|Terry Parker, president of Merchandising by Design, speaks on the topic “The Art and Science Behind Compelling Fresh Food Formats.”|
Over the last couple of months, I’ve referenced comments from Terry Parker, president of Merchandising by Design, who spoke on the topic “The Art and Science Behind Compelling Fresh Food Formats” at last fall’s Food Marketing Institute Energy and Store Design Conference.
In January I noted her comments on closed door cases and in February it was about her concern over the aging refrigeration technician population and how to attract young people by developing simpler equipment designs.
My final comment this month on her talk picks up on the simplification approach. It was one of Parker’s arguments that customers are seeking simpler store designs with more attention to price than the look of the store. She also wondered how much customers are really interested in the so-called green aspect of a store.
“We are migrating from green to lean,” she said.
It was only a few years ago that everybody was talking green as the environmentally correct thing to do. I visited a number of supermarkets that were not only trying all sorts of green approaches, but making a big deal about them in signage and publicity.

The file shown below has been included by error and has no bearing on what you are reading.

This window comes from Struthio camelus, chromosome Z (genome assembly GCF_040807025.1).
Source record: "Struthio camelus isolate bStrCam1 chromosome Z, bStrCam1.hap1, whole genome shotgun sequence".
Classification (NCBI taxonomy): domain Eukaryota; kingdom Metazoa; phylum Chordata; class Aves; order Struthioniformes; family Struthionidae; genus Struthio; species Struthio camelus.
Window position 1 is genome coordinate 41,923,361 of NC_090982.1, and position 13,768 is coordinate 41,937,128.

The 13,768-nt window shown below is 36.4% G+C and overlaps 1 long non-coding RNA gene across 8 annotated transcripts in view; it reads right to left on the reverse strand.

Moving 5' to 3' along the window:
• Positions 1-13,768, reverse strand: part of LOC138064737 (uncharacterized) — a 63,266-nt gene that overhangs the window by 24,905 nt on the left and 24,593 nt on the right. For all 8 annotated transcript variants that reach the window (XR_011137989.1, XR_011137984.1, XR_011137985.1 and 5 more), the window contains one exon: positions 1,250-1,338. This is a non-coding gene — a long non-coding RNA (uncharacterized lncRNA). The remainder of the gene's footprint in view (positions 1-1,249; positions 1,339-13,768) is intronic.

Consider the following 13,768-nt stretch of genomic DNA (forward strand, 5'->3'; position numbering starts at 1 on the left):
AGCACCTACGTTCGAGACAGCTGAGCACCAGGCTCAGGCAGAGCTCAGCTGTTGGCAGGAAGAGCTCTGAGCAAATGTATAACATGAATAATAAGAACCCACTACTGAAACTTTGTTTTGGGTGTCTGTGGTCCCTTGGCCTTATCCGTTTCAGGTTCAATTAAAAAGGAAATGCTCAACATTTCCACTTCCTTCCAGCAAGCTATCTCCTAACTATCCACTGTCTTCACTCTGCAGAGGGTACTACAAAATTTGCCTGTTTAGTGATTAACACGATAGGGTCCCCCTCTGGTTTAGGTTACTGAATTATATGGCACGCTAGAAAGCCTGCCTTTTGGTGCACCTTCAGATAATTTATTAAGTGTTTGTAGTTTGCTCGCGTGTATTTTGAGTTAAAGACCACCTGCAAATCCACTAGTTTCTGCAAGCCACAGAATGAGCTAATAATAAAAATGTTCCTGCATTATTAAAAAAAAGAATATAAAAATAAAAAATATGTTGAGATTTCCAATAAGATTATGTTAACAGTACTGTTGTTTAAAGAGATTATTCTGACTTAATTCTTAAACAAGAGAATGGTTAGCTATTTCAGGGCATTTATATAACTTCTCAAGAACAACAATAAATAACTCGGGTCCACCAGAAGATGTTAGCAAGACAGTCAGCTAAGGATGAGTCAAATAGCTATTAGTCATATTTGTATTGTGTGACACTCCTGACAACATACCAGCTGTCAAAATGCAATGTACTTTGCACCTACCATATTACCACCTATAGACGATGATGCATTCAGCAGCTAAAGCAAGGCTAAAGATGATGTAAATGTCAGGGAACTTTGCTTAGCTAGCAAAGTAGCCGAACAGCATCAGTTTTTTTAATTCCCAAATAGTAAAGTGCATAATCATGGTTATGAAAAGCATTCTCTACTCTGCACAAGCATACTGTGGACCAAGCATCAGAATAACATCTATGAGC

Now, contends Roberts, that’s not a big concern of customers.
For contractors and technicians, there are a couple of points to make about this.
First, many of the new refrigerants are being used because of regulatory issues such as those that banned chlorofluorocarbons (CFCs) and then hydrochlorofluorocarbons (HCFCs) in equipment. So, regardless of how green and/or lean plays out, environmentally correct refrigerants will continue to be around.
Second, refrigeration manufacturers strive for equipment that is most energy efficient, saving stores valuable dollars. And that equipment ends up having less of an impact on the environment — kind of a win-win.
So, refrigeration has striven to be lean even through the green times and will continue to be so even if lean times are coming.